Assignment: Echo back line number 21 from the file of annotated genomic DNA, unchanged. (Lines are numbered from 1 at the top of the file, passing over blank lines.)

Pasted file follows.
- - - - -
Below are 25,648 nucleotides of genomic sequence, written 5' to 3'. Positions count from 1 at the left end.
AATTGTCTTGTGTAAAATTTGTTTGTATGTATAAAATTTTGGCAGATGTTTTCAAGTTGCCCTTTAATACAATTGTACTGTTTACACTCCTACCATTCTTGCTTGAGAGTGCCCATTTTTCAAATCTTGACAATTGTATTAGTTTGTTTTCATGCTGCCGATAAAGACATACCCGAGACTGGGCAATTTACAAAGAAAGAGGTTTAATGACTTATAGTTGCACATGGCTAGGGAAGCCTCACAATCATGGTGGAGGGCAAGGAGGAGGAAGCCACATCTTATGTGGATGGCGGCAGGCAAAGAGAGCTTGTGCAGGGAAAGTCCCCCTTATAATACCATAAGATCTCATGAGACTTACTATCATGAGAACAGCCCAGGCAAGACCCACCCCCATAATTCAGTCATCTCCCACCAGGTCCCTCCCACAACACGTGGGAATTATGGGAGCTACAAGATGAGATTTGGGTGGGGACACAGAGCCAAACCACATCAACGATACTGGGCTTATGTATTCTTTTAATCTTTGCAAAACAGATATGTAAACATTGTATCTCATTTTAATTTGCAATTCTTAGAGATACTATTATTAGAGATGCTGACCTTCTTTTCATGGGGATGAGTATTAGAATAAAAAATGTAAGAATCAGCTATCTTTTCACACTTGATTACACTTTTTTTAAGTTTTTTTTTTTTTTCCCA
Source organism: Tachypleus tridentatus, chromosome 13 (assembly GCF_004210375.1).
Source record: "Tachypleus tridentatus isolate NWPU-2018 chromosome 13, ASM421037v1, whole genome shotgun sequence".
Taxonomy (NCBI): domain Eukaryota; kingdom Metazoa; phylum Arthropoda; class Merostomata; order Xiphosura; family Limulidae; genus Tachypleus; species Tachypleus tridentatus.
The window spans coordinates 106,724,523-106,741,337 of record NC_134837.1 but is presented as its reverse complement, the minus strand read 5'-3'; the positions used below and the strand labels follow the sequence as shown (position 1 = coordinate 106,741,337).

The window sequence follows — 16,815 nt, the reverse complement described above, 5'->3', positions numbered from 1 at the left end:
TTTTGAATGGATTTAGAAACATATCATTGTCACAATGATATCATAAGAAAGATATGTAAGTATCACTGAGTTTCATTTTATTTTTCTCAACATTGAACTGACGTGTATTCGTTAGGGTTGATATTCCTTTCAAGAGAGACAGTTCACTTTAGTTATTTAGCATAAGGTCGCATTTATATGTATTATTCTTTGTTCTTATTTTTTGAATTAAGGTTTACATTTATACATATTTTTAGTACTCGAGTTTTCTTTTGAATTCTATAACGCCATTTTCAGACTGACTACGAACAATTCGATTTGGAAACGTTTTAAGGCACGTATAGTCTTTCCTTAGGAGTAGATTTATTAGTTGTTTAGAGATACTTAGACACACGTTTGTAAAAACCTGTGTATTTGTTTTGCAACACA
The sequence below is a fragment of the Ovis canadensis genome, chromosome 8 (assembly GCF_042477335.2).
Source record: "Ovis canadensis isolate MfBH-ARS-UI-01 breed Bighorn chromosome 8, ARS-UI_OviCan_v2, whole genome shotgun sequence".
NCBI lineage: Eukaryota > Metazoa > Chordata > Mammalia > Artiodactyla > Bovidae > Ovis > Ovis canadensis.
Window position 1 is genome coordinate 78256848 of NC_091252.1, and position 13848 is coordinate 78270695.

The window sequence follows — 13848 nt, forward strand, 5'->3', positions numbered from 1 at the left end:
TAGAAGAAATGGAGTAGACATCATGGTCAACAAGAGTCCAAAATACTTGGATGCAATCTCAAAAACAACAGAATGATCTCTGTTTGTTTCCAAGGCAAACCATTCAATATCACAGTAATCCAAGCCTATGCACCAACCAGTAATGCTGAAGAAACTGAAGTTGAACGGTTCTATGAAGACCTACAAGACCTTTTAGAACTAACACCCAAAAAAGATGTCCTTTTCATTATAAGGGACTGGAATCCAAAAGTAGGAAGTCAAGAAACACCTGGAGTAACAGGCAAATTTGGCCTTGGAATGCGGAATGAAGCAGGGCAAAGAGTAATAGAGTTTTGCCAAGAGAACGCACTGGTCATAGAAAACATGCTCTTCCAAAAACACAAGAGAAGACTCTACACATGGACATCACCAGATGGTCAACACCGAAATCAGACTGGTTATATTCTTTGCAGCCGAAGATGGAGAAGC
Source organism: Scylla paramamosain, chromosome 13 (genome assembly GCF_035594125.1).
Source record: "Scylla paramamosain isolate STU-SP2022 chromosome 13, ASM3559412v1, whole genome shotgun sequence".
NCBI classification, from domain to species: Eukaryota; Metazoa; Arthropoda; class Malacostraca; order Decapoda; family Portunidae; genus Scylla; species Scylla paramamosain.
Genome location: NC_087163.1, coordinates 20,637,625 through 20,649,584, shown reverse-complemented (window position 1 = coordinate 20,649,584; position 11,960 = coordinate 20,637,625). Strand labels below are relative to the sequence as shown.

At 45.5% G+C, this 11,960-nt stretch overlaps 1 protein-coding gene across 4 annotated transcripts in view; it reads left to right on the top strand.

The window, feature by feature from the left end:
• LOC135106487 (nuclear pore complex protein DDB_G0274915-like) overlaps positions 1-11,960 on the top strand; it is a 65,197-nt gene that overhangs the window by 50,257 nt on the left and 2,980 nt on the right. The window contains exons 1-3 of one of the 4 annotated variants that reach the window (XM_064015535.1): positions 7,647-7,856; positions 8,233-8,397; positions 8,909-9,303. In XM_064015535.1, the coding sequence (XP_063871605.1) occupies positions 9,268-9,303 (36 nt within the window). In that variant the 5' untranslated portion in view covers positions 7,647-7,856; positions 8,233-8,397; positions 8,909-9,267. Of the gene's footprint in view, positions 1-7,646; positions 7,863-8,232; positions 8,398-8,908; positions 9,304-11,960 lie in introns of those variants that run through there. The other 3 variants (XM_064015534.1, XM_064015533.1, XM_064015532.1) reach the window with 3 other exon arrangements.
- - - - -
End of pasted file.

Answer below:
• LOC135106487 (nuclear pore complex protein DDB_G0274915-like) overlaps positions 1-11,960 on the top strand; it is a 65,197-nt gene that overhangs the window by 50,257 nt on the left and 2,980 nt on the right. The window contains exons 1-3 of one of the 4 annotated variants that reach the window (XM_064015535.1): positions 7,647-7,856; positions 8,233-8,397; positions 8,909-9,303. In XM_064015535.1, the coding sequence (XP_063871605.1) occupies positions 9,268-9,303 (36 nt within the window). In that variant the 5' untranslated portion in view covers positions 7,647-7,856; positions 8,233-8,397; positions 8,909-9,267. Of the gene's footprint in view, positions 1-7,646; positions 7,863-8,232; positions 8,398-8,908; positions 9,304-11,960 lie in introns of those variants that run through there. The other 3 variants (XM_064015534.1, XM_064015533.1, XM_064015532.1) reach the window with 3 other exon arrangements.